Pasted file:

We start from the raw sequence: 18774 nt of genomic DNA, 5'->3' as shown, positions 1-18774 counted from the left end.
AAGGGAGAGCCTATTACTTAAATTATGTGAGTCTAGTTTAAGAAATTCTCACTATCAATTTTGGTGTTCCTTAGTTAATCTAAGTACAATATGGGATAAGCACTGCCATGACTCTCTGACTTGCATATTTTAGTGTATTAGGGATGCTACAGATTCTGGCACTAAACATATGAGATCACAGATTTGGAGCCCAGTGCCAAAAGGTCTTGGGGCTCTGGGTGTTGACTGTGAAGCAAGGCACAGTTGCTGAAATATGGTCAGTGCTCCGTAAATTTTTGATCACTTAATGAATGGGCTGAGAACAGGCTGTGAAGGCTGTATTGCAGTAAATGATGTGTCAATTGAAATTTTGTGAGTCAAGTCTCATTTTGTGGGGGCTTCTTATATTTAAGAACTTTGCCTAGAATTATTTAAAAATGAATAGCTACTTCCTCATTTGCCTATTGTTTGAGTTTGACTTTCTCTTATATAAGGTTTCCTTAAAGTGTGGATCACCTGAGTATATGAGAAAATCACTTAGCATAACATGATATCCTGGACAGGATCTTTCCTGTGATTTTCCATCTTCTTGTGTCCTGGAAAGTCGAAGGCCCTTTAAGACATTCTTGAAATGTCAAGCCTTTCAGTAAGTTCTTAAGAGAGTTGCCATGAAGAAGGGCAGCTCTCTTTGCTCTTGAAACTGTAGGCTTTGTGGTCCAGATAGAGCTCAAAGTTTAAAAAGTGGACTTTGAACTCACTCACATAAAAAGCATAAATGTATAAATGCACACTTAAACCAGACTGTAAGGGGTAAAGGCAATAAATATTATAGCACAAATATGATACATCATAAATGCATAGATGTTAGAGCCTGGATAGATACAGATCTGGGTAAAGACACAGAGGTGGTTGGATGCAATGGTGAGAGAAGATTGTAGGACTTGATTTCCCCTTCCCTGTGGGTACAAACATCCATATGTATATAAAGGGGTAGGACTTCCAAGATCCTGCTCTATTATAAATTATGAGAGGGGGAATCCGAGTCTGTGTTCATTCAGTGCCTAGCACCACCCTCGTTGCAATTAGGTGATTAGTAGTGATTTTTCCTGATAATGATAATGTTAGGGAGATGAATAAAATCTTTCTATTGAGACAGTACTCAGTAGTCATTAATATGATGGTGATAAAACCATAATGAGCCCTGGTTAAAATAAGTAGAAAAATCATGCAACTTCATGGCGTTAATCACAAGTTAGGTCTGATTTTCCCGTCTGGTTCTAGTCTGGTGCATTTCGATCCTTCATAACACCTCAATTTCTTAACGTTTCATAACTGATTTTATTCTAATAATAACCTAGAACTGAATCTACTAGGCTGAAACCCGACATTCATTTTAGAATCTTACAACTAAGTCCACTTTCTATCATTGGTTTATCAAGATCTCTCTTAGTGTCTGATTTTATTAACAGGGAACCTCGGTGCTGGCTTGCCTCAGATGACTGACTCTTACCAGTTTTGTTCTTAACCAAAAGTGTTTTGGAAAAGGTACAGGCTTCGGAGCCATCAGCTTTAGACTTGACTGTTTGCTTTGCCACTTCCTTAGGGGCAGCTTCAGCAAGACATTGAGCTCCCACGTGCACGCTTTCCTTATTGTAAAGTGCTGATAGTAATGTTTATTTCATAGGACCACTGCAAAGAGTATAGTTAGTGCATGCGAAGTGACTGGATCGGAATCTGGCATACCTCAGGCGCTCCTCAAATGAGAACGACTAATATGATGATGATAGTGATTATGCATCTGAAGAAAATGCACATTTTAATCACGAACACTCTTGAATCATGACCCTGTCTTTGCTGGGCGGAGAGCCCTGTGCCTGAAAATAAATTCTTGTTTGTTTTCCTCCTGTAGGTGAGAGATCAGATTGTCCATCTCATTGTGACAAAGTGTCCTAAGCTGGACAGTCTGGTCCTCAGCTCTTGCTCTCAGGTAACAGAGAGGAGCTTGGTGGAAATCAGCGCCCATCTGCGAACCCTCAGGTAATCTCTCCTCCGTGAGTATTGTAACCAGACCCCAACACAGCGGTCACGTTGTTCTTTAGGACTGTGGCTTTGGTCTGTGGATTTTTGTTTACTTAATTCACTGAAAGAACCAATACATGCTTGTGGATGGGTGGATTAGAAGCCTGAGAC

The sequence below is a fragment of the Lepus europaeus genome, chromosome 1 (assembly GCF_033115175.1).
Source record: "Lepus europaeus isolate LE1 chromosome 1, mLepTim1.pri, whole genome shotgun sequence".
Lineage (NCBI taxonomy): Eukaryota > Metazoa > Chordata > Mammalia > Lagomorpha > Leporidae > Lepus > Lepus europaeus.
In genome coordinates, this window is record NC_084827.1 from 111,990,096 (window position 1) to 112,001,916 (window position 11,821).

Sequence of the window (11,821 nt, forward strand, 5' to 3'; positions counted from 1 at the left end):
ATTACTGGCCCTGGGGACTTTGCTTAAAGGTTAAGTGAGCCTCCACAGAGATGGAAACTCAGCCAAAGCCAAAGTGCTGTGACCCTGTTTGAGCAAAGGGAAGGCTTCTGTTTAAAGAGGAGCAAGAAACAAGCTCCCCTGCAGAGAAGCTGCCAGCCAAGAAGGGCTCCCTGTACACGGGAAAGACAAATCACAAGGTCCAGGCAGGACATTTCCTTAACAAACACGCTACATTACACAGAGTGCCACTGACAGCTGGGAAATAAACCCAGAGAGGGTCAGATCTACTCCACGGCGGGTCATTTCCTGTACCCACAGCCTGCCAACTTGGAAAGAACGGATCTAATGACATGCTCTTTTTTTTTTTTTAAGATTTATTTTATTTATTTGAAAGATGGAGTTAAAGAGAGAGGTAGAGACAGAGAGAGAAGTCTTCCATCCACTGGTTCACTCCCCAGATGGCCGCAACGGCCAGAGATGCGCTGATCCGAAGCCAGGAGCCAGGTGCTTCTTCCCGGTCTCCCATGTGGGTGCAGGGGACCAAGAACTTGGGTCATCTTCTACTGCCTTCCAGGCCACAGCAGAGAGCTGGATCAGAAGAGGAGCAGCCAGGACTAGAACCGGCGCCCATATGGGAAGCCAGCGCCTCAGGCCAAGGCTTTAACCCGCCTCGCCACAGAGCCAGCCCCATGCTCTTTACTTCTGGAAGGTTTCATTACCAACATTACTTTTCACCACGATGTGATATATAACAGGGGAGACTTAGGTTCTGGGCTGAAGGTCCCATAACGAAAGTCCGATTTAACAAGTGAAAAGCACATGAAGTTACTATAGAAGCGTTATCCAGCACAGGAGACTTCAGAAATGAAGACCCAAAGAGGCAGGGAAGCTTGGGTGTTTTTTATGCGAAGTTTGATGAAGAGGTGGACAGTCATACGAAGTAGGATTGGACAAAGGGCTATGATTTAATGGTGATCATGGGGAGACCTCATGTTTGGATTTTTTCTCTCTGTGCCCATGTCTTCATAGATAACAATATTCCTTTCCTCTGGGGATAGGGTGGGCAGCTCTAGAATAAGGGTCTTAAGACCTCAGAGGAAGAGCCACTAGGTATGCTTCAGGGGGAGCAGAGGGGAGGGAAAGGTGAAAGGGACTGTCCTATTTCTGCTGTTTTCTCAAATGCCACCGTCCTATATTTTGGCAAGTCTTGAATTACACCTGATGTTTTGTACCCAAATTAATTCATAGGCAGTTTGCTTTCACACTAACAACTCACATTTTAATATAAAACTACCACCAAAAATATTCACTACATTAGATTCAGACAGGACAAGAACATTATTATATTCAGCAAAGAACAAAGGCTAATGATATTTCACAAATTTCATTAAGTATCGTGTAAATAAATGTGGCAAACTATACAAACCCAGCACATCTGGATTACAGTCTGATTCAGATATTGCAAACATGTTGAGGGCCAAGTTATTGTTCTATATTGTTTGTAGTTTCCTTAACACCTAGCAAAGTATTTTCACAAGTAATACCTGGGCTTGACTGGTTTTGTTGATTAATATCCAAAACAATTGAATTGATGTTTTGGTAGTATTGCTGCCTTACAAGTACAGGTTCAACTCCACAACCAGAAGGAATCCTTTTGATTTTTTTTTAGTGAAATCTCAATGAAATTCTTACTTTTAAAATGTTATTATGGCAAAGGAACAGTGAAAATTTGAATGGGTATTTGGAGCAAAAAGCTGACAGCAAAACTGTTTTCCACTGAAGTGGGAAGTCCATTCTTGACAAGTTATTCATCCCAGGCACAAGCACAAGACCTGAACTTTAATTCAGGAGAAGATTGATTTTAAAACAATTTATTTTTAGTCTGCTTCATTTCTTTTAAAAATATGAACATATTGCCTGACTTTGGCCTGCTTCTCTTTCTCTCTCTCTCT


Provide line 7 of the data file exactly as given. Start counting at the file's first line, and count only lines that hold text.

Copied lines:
Sequence of the window (11,821 nt, forward strand, 5' to 3'; positions counted from 1 at the left end):